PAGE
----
Dear Bracha,

I hate to even write this, but I am noticing some traits of selfishness in my daughter. She always was such a sweet and giving person, but as she gets older, she seems to have a feeling of entitlement. For the first time I'm seeing her compare how much she's being asked to help out and how much or how little attention or time she's getting from me versus her siblings. How can I teach her to be more giving and forgiving and happy for others in what they get without constantly thinking about her own entitlements?


It is so wonderful that you have been able to raise your daughter as such a giving person. From the "tilt" of your question I will make my usual assumptions, which I hope are close to reality.

It seems to me that you are talking about a child who is entering or in her teen years and has younger siblings. If such is the case, then your daughter's reactions are very normal. As children get older, they become more aware of things and make more judgments based on the information available to them. This is a good thing, in general, and is a sign of maturation. What a parent needs to focus on at this point is teaching context.

Let me explain: In the overall picture your daughter is seeing, there probably is justification for her conclusion that she is asked to help out more than others and is not getting as much attention as some of her siblings. From her point of view she is correct. However she has not been able to understand context or has ignored the mitigating circumstances that have led to this situation.

The fact that younger children need more help with things such as homework, bathing or bedtime may be getting lost in your daughter's new awareness. The fact that younger siblings cannot help out as much as an older more skilled child may also be overlooked.

Sit down with your daughter during a quiet moment and reach an understanding that will make her feel special. Part of that will be explaining to your daughter the how and why of her role in the family. There is no accident in anything, especially the order of birth. G‑d is very aware of who will be the younger child and who will be the older. This means that older children are meant to help raise and be mentors for their younger siblings for very special reasons. It also means that an older child will have more privileges than a younger child.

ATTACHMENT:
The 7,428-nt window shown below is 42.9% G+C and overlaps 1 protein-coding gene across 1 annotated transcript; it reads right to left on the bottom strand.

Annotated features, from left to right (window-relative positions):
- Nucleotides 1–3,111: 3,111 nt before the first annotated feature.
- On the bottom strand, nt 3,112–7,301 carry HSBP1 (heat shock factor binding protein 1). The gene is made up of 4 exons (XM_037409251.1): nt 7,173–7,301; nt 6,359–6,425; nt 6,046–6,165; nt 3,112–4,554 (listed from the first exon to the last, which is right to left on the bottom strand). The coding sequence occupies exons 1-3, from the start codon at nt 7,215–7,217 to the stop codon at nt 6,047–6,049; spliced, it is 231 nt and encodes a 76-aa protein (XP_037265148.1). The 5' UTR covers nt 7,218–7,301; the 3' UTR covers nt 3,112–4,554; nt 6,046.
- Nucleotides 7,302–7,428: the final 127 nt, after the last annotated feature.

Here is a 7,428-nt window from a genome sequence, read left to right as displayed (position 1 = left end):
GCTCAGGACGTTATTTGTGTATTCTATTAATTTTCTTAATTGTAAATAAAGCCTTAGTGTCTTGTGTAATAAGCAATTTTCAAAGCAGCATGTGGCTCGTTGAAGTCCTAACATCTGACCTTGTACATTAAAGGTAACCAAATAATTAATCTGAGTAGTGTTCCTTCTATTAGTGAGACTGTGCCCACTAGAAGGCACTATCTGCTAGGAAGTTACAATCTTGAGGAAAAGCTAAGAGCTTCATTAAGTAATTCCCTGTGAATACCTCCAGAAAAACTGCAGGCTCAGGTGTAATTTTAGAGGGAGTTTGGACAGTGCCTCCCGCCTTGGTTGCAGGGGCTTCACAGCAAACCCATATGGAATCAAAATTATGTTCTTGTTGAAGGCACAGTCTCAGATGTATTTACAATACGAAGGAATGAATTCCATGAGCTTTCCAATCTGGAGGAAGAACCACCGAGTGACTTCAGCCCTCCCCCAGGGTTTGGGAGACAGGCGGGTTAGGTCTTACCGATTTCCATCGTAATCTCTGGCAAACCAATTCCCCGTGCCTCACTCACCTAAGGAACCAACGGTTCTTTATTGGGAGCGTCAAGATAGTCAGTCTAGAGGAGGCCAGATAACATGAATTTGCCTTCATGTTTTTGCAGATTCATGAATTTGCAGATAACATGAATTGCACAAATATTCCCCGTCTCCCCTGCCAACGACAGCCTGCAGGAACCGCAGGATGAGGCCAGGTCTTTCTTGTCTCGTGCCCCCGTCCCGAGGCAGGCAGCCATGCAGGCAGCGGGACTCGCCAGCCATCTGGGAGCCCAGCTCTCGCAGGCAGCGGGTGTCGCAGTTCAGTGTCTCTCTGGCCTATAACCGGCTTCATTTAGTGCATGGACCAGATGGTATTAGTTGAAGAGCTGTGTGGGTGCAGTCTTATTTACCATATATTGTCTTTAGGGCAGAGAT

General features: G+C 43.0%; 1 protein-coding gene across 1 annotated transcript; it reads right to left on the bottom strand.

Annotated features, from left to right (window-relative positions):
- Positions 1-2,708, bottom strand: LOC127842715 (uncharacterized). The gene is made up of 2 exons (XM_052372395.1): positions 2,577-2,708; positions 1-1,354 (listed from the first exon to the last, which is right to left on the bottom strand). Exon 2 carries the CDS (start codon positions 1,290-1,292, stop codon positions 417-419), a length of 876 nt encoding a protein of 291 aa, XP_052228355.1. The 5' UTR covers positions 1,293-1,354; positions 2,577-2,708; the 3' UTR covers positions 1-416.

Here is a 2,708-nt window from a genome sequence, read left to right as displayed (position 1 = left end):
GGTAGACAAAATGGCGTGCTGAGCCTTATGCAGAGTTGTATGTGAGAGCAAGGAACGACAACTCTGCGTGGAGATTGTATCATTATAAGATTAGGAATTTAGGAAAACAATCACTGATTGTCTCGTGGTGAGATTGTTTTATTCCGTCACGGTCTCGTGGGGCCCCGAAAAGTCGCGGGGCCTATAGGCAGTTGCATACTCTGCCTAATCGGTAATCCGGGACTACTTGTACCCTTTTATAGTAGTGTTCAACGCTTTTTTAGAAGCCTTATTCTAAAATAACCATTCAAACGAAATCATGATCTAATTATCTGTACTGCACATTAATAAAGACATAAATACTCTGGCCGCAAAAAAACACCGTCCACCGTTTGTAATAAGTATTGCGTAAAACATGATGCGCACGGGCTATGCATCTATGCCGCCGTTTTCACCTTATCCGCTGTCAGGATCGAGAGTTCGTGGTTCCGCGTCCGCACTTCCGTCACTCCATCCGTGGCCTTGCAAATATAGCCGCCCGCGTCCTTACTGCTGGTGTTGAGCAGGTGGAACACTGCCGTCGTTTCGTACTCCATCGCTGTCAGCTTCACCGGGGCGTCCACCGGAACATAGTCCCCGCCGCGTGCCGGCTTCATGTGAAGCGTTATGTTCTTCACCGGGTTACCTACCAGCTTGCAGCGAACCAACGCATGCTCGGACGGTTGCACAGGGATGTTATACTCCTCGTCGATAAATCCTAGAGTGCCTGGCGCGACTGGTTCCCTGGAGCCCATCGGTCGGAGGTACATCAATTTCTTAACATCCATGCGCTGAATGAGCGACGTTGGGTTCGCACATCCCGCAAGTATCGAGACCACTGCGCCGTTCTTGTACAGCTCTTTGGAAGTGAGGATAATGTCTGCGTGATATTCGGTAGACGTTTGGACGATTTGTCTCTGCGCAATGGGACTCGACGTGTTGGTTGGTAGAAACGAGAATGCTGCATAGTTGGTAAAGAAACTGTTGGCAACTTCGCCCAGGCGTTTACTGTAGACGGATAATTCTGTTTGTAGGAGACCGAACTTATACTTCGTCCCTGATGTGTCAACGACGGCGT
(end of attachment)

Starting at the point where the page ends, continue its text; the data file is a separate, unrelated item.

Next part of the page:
Let her know how much you appreciate her and have come to rely on her as a responsible and caring person. Let her feel your pride in her accomplishments and see if you can do more things together even if they are technically work, these are opportunities to bond.

Now, once you've explained this to your daughter, you too have an important point to consider: It is a fact that generally younger children are not asked to perform chores or take on responsibilities at the early rate that their older siblings were. There is a natural tendency to teach the firstborn to do things early; a situation that slows down with each additional child so that the youngest siblings often seem catered to and not included in the family chore system until very late, usually far too late. This will of course result in some resentment from older siblings, but it also hurts the younger siblings in that it delays their development in the areas of responsibility and maturity.

So you have to ask yourself—is your daughter right? And if so, how bad is the discrepancy in terms of responsibilities and attention? Weighing the factors as mentioned above: what are her siblings really capable of at their age and what are their real needs.

Another thought: All children want their parents' attention and this can be very difficult to deal with, especially in an active household with a lot of young children. Many children work some way of getting and holding a parent's attention, some of which are not pleasant, putting a parent in the position of necessity, in that he or she must deal with a situation immediately… With the result that the child who is good, considerate and more mature ends up being ignored. In terms of attention this means that the more problems you have or the more trouble you cause the more attention (reward) you get; and the nicer you are the less attention (punished) you get. Is that really what we want to teach our children?

Take a step back and look through your daughter's eyes for a day. Then decide if her objections have some validity. Next you will have to decide what you are going to do about it. All children need some attention and your daughter is clearly indicating that she feels she does not get enough.

Wishing you and your family all the best!